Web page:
I want to do a Bullets intro that has nothing to do with the state of things, so I’ll instead say that ‘Better Call Saul’ remains incredible, and what is happening in the Jimmy/Kim storyline this season is absolute torture (but in the impressive TV-making sense). There. Felt normal for a minute.
- Oh, and also I can feel normal remembering being at Wrigley Field and watching the Cubs win their first pennant in more than 70 years. It was magic, and it was the re-watch last night on Marquee. I cried:
It's gonna happen. pic.twitter.com/Y9d4E4X0AO
— Chicago Cubs (@Cubs) March 25, 2020
- Patrick Mooney writes about the solid state of catching in the Cubs’ organization, from Willson Contreras to Victor Caratini to Miguel Amaya to prospects at the lower levels.
- What stood out to me in particular were the quotes from David Ross on Caratini, effusive in his praise about Caratini’s ability to be a starting-caliber catcher, but also wanting Caratini to know – and be OK with – he’s one of the top bats coming off of the bench: “My main thing for him is you’re one of my most valuable at-bats off the bench. That’s something that I’ve hammered home with him. I was never that guy in my career. I was like the last guy they would pull off (the bench). Vic is in a unique situation where — whether it’s a double switch or just a pure pinch-hit late in the game — he can come in (and impact the game). He has figured out his routine as a backup and knows where he’s at on the team. Everybody wants to be a starter. But those guys that are comfortable in their roles and understand what’s asked of them, there’s some power in that. There’s a lot of comfort in that from a manager standpoint and a team dynamic that everybody knows their role and buys into it. We all, as players, want to play 162 and do great, but it’s just not possible. Vic does a great job of recognizing that.”
- Of course, the challenge will be in actually deploying Caratini that way if the Cubs carry only two catchers on the roster. If you’ve started Contreras, and it’s a, say, huge 7th inning situation where you want your best bench bat up there, do you pull the trigger on Caratini, knowing you’ll have no catcher available for the final innings if Contreras were to get hurt (or just need a break if the game goes crazy long)? Do you go with Caratini, but then move he or Contreras out into the field so that you can keep them both available, even at the expense of some defense in a late-and-close situation?
- Joe Maddon was always pretty aggressive in using his back-up catcher as a pinch hitter if the situation dictated it, and I think I tend to agree with that approach – yes, it could wind up putting you in a bind later, but if you’re maybe going to lose the game anyway in that moment, might as well take your best swing.
- Anthony Rizzo is a leader:
— Jordan Bastian (@MLBastian) March 23, 2020
- Slide slide slide slide TRUCK:
So fucking hyped when this happened in Game 6
— Aldo Soto (@AldoSoto21) March 24, 2020
- A Cubs prospect you might not think about much:
You want a dude who can flat out rake? @nelsonmaldo_jr slashed .332/.378/.456 between 3 levels after getting drafted last year.
Among Cubs prospects who reached full season ball in 2019:
• Best batting average in system
• 3rd best wRC+ (137)
• 3rd best Line Drive% (23.4%) pic.twitter.com/kx1UJ90cik
— Greg Huss (@OutOfTheVines) March 22, 2020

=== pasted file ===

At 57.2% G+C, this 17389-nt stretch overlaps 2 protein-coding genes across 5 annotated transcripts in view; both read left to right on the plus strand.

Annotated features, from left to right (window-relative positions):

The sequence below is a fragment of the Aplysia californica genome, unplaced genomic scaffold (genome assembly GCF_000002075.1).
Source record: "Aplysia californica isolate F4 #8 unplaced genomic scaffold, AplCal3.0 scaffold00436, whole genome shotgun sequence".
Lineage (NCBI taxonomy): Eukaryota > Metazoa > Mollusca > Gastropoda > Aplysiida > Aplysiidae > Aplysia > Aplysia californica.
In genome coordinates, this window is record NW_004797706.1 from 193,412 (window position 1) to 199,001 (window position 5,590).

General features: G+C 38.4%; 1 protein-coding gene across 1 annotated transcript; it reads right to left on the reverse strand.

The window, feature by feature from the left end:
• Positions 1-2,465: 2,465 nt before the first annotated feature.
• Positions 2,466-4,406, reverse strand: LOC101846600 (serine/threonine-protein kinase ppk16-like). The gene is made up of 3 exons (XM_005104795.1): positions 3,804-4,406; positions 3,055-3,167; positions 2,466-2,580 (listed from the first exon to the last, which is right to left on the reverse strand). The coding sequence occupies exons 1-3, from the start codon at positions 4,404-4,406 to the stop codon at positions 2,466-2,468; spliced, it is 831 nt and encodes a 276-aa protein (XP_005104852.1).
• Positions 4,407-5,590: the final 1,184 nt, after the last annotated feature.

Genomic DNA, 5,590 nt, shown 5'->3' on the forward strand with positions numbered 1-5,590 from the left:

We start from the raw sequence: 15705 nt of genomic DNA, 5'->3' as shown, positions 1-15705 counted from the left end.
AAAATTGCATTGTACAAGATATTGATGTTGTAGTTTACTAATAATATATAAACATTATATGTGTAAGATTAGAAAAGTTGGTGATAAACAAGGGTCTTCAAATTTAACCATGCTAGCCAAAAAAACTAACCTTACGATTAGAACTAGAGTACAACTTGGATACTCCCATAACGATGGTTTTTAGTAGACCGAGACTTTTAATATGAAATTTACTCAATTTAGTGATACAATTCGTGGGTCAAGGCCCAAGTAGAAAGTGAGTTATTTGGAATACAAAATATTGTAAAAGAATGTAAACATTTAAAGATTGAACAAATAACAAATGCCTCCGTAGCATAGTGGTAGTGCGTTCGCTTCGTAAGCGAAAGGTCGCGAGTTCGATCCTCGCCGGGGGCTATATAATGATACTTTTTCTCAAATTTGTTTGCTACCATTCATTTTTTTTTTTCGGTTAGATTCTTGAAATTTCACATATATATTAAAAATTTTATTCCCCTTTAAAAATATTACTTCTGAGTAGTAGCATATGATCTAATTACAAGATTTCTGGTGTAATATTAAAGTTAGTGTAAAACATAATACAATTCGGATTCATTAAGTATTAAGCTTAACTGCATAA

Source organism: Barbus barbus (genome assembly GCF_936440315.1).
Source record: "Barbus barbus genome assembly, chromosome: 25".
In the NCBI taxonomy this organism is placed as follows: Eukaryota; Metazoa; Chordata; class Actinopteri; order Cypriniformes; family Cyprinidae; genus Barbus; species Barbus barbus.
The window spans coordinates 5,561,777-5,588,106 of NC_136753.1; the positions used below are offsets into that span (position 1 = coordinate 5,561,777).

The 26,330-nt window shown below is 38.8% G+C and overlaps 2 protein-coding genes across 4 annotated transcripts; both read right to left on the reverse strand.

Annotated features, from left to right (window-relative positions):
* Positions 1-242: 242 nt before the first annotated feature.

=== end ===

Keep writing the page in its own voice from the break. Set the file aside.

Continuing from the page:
- It’s not hard to see why Maldonado has had so much success to this point with an extremely simple line drive swing, geared toward all-fields contact. It’s also not hard to see, as you watch him, why he was never a favorite in the draft despite his college production. He just looks like a guy who is hard to project big offensive success at the higher levels. But I am #NotAScout, and I know enough to know that sometimes you just take a chance on a guy who hits, regardless of what it looks like.
- From our previous write-up on Maldonado: “I sure did love that Nelson Maldonado pick out of the draft. He was a senior who didn’t get much love as a junior in the draft because he hadn’t really hit his first three years, but broke out with the bat in that senior year … at Florida, in the SEC, where he absolutely raked (.343/.408/.575). He didn’t get on many radars because he’s a small guy without a power profile, and who had looked like a corner outfielder type at Florida. That just doesn’t really pop in the draft. Totally get it. But he’s a smart guy with an extreme line drive stroke who was raking in a top-tier college baseball environment. Give him a look in the later rounds! Why not?
- And, so far, the adjustment to wood bats went just fine, as he basically did what he did in college: across rookie ball, short-season Low-A, and full-season Low-A, he hit .332/.378/.456, didn’t strike out, didn’t walk, and didn’t hit for power. As a 23-year-old who right now has only a tiny bit of experience at full-season Low-A (where hit hit just .311/.348/.409), you’d actually be a little freaked out by the profile if it was a guy you were relying on as a prospect. Lotta contact, no walks, no power, small guy? The BABIP usually shrivels by the time that guy reaches AA/AAA, and that’s it. But as a 21st round pick? Just take a guy who hit really well at a big college program and consistently squares the ball up. You never know what might happen – at the plate, or at a more appropriate position – when a little development is grafted onto a guy like that.”
- It’s a tough time for folks to be doing a lot of shopping, which I expect is why both Fanatics and the MLB Shop have been pushing huge sales lately, including right now. If you’re in a position to shop, go for it.